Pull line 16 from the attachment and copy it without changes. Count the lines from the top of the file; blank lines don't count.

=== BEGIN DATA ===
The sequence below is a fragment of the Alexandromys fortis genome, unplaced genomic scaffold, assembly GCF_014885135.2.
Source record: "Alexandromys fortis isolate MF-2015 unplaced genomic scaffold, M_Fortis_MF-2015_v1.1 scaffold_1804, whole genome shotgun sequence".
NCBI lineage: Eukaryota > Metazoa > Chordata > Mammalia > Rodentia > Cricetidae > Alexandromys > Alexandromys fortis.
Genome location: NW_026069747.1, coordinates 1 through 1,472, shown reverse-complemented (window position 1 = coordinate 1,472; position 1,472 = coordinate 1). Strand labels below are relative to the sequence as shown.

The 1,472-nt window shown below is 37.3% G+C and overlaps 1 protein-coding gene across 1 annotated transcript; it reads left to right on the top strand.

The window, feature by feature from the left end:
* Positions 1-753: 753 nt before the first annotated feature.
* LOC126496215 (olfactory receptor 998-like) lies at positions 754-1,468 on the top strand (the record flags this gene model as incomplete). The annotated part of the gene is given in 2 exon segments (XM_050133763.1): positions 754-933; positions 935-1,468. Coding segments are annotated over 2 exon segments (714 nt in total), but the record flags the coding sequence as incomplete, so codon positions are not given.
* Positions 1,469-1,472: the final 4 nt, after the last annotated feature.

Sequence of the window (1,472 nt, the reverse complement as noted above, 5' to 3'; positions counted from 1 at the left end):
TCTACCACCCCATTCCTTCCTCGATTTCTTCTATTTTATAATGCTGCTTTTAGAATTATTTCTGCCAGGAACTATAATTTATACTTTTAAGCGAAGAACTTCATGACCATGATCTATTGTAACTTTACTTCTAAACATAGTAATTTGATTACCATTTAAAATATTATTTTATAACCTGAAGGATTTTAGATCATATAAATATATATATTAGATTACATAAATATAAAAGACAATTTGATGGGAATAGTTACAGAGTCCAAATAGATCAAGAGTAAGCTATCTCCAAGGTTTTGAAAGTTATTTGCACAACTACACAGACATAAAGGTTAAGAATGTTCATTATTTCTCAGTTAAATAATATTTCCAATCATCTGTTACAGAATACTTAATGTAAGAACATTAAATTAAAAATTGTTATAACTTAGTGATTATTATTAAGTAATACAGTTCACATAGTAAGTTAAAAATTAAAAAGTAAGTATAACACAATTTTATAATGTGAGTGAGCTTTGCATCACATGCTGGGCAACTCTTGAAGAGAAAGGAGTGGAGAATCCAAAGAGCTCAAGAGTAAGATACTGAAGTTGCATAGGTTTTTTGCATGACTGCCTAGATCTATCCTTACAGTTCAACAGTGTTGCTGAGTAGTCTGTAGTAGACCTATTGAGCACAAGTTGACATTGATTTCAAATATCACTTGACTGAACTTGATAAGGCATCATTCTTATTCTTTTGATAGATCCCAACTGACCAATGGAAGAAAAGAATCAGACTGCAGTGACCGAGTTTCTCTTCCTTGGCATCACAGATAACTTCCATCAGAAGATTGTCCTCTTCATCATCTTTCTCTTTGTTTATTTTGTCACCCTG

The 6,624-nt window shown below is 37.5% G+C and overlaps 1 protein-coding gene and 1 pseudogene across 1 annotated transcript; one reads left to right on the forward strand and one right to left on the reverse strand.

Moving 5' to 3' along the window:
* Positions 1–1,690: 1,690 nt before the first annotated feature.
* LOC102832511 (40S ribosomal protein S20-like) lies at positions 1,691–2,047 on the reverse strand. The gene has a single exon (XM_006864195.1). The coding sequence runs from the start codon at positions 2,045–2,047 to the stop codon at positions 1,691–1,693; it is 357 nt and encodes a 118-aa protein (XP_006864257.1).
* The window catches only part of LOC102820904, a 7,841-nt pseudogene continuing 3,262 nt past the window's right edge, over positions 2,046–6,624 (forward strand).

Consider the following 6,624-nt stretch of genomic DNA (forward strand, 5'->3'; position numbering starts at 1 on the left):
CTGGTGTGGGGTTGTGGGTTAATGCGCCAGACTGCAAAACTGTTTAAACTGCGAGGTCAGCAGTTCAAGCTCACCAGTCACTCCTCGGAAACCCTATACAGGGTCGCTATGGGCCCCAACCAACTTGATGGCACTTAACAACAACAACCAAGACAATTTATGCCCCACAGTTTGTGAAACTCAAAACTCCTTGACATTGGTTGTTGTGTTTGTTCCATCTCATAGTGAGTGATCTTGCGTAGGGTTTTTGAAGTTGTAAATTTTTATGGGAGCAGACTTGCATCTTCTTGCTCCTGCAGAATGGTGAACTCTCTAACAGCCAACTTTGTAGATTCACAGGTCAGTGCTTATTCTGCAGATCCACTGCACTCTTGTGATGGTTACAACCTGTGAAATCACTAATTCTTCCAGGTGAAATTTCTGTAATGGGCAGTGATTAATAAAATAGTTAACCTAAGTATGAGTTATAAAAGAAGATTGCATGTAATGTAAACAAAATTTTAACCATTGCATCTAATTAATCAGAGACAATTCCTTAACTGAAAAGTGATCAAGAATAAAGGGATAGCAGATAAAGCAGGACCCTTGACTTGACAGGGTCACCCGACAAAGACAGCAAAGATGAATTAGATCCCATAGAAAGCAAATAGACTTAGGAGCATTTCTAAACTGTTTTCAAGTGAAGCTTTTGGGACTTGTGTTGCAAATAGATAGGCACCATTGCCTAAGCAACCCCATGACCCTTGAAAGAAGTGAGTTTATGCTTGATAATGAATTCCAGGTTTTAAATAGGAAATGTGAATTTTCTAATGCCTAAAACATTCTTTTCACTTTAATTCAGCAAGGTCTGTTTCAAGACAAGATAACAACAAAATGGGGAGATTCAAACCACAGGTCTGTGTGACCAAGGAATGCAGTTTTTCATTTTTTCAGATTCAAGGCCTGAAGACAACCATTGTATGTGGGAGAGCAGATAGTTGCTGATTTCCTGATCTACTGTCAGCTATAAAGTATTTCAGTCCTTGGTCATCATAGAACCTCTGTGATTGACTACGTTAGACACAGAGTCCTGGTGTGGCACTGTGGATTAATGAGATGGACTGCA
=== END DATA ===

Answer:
* The window catches only part of LOC102820904, a 7,841-nt pseudogene continuing 3,262 nt past the window's right edge, over positions 2,046–6,624 (forward strand).